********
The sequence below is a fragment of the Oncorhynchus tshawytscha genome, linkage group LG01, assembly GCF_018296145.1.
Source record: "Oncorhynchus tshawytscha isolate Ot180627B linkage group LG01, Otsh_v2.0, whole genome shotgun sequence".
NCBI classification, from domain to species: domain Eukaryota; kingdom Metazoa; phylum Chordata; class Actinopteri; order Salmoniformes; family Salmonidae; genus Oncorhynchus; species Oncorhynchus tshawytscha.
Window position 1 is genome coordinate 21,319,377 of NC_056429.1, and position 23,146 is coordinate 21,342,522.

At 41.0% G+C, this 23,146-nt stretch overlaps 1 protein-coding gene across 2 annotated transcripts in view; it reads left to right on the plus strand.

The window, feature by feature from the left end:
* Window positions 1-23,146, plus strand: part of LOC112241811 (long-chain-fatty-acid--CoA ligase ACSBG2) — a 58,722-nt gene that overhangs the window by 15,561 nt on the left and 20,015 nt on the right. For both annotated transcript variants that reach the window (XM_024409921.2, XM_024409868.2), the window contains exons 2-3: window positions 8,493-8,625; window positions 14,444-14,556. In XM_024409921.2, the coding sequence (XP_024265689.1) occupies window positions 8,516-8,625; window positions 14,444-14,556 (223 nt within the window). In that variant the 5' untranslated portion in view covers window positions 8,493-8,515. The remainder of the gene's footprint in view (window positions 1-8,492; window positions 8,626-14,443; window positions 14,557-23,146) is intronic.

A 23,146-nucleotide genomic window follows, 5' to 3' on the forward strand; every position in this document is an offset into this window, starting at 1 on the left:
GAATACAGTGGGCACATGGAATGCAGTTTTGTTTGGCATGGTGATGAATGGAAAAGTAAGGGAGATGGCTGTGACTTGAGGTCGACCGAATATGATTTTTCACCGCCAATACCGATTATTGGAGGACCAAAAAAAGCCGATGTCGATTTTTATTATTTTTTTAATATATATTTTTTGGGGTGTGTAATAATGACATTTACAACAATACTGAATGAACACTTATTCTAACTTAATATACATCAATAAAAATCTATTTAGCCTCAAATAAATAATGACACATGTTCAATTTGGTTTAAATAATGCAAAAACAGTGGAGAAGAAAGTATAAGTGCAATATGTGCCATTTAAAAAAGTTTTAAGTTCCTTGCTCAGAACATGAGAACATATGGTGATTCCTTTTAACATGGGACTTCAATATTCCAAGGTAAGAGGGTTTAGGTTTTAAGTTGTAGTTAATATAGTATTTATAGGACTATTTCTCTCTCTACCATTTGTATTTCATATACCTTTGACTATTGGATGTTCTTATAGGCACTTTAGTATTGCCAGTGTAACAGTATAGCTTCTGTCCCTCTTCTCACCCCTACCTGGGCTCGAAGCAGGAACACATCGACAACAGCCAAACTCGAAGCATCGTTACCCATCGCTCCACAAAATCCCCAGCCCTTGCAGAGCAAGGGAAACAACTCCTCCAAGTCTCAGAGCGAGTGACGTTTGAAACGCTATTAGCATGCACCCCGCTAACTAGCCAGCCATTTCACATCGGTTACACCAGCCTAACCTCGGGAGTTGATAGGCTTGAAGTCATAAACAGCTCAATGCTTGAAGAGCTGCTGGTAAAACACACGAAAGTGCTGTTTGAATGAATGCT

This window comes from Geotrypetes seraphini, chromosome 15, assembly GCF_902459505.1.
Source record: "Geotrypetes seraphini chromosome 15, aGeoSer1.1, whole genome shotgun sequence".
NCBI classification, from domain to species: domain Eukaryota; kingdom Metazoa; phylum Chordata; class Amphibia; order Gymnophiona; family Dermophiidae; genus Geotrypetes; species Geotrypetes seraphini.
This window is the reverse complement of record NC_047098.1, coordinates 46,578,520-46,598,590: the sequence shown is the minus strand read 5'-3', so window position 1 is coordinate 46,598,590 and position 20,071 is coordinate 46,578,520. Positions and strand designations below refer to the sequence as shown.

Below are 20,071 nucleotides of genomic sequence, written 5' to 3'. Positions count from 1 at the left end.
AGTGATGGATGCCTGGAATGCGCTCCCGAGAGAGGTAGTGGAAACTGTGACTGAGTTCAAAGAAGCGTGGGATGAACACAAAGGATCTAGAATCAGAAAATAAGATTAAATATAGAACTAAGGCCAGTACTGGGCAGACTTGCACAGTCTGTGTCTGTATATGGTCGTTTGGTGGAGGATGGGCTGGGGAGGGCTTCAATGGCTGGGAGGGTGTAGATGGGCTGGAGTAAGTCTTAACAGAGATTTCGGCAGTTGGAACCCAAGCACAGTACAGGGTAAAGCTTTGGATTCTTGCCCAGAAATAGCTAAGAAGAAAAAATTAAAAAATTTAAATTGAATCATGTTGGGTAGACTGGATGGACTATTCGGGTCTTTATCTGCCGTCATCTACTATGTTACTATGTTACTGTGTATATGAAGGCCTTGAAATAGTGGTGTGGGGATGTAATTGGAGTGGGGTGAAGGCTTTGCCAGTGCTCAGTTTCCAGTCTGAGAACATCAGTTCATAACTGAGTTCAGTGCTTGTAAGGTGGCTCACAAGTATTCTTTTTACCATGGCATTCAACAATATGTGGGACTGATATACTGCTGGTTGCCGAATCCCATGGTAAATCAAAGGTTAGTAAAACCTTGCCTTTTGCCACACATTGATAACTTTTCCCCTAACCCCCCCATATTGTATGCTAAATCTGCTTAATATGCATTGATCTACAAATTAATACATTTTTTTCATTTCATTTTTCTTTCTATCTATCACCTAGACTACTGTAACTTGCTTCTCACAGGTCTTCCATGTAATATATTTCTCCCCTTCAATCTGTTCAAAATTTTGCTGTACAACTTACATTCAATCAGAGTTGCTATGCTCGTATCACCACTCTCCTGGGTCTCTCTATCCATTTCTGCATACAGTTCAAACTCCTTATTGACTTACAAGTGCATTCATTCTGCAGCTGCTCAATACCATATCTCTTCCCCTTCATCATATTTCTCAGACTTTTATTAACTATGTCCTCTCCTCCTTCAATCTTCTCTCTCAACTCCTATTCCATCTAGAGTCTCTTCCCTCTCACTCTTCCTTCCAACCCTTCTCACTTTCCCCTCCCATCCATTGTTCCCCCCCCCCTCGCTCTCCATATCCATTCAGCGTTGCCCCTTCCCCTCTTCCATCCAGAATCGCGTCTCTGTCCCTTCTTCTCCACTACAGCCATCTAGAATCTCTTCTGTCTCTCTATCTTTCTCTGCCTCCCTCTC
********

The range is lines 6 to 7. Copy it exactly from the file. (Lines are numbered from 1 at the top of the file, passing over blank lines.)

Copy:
The window, feature by feature from the left end:
* Window positions 1-23,146, plus strand: part of LOC112241811 (long-chain-fatty-acid--CoA ligase ACSBG2) — a 58,722-nt gene that overhangs the window by 15,561 nt on the left and 20,015 nt on the right. For both annotated transcript variants that reach the window (XM_024409921.2, XM_024409868.2), the window contains exons 2-3: window positions 8,493-8,625; window positions 14,444-14,556. In XM_024409921.2, the coding sequence (XP_024265689.1) occupies window positions 8,516-8,625; window positions 14,444-14,556 (223 nt within the window). In that variant the 5' untranslated portion in view covers window positions 8,493-8,515. The remainder of the gene's footprint in view (window positions 1-8,492; window positions 8,626-14,443; window positions 14,557-23,146) is intronic.